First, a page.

New legislation affects local governments wanting to prohibit handgun permit holders from possessing handguns on property owned or controlled by local governments. Public Chapter 0467 is the result of House Bill 508 and Senate Bill 445. Note that it does not apply to property owned by the state.
The new legislation is aimed at local governments prohibiting possession of handguns by carry permit holders on property owned or administered by the governmental entity. Tennessee Code Annotated §39-17-1359 generally authorizes business, property owners and governmental entities to prohibit handgun permit holders from carrying firearms on their property.
Effective July 1, 2017, local governments may not prohibit a permit holder from carrying handguns unless the following are provided at each public entrance to the property owned by the state.
- Metal detection devices;
- At least one law enforcement or private security officer, trained to conduct inspections of persons entering the property by use of the detection device; and
- Each person (and bags) is inspected by the security officer, when entering through a public entrance, when the property is open to the public.
The above security requirements do not apply to certain governmental facilities. These facilities may continue to prohibit handgun permits holders from possessing handguns with just a sign:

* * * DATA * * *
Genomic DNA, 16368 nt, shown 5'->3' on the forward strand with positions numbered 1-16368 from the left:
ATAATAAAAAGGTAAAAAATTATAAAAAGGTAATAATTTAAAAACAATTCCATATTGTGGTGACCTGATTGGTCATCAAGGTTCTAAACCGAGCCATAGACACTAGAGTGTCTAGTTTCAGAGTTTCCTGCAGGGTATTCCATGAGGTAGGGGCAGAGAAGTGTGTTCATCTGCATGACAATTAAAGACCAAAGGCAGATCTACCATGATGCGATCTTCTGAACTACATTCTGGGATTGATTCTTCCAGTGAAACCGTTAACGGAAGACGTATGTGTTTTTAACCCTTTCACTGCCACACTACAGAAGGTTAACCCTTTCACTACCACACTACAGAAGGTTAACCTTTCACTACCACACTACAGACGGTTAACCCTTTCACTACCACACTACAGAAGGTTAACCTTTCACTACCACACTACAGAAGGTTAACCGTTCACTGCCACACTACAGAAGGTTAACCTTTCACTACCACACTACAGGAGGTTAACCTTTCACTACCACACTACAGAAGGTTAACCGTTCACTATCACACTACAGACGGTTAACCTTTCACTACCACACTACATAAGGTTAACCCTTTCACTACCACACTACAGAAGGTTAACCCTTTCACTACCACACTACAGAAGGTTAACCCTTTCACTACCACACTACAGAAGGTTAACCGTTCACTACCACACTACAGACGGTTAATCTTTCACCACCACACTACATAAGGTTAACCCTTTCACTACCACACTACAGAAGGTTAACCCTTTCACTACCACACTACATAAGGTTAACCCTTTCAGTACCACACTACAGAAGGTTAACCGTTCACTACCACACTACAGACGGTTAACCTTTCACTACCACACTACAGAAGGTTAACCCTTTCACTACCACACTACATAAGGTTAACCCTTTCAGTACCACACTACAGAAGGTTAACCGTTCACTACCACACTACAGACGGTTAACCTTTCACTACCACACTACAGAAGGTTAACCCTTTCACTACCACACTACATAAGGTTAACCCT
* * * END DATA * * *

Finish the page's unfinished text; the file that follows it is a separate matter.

- Facilities licensed by the state, under certain laws, such as mental health, juvenile, health (hospitals), safety and environmental protection.
- School property, parks, playground, civic centers and recreational facilities;
- Buildings where judicial proceedings are conducted, whether or not they are in progress;
- Buildings containing a law enforcement agency;
- Facilities licensed by the Department of Human Services and administer a Head Start program.
The legislation also creates a cause of action for a “party” adversely affected by such an ordinance, policy, etc. of a local government or official that violates §39-17-1359. If a court finds a party was adversely affected by the governmental action, the party can recover the greater of actual damages or three times their attorney fees.
One other note, the new law also changes §39-17-1306, which prohibited carrying weapons in a room where judicial proceedings are in progress. After July 1, the statute prohibits carrying a weapon in a building where judicial proceeding are in progress. If the weapon is a firearm, a violation is a felony.
So, what’s the bottom line? You will see few changes. Many government buildings fit within the exceptions to providing metal detectors and security guards. For example, a court house would not have provide security if “judicial proceedings” are ever conducted inside.
If you would like to speak to James Wagner on this or any other matter, he may be reached at (865) 546-9321.